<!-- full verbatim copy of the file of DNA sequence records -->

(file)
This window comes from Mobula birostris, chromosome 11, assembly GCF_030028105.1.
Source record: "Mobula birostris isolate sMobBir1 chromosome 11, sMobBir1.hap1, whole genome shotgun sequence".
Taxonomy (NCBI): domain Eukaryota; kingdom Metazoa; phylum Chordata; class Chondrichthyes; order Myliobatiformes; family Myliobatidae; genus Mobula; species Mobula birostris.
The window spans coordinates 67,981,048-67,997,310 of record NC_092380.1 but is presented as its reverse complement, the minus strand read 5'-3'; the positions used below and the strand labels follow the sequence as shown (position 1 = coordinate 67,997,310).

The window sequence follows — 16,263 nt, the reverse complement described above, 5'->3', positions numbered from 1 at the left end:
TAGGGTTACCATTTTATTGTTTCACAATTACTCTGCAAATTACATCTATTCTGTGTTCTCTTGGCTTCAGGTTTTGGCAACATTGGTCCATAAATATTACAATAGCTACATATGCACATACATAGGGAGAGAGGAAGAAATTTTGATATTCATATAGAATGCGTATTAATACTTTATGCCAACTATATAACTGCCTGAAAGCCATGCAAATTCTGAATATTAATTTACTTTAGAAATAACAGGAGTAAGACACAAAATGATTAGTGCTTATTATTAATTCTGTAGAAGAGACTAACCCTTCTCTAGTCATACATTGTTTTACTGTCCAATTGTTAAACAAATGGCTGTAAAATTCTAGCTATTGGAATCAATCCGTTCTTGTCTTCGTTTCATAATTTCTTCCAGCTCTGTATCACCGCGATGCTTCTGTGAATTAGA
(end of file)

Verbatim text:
This window comes from Mobula birostris, chromosome 11, assembly GCF_030028105.1.
Source record: "Mobula birostris isolate sMobBir1 chromosome 11, sMobBir1.hap1, whole genome shotgun sequence".
Taxonomy (NCBI): domain Eukaryota; kingdom Metazoa; phylum Chordata; class Chondrichthyes; order Myliobatiformes; family Myliobatidae; genus Mobula; species Mobula birostris.
The window spans coordinates 67,981,048-67,997,310 of record NC_092380.1 but is presented as its reverse complement, the minus strand read 5'-3'; the positions used below and the strand labels follow the sequence as shown (position 1 = coordinate 67,997,310).

The window sequence follows — 16,263 nt, the reverse complement described above, 5'->3', positions numbered from 1 at the left end:
TAGGGTTACCATTTTATTGTTTCACAATTACTCTGCAAATTACATCTATTCTGTGTTCTCTTGGCTTCAGGTTTTGGCAACATTGGTCCATAAATATTACAATAGCTACATATGCACATACATAGGGAGAGAGGAAGAAATTTTGATATTCATATAGAATGCGTATTAATACTTTATGCCAACTATATAACTGCCTGAAAGCCATGCAAATTCTGAATATTAATTTACTTTAGAAATAACAGGAGTAAGACACAAAATGATTAGTGCTTATTATTAATTCTGTAGAAGAGACTAACCCTTCTCTAGTCATACATTGTTTTACTGTCCAATTGTTAAACAAATGGCTGTAAAATTCTAGCTATTGGAATCAATCCGTTCTTGTCTTCGTTTCATAATTTCTTCCAGCTCTGTATCACCGCGATGCTTCTGTGAATTAGA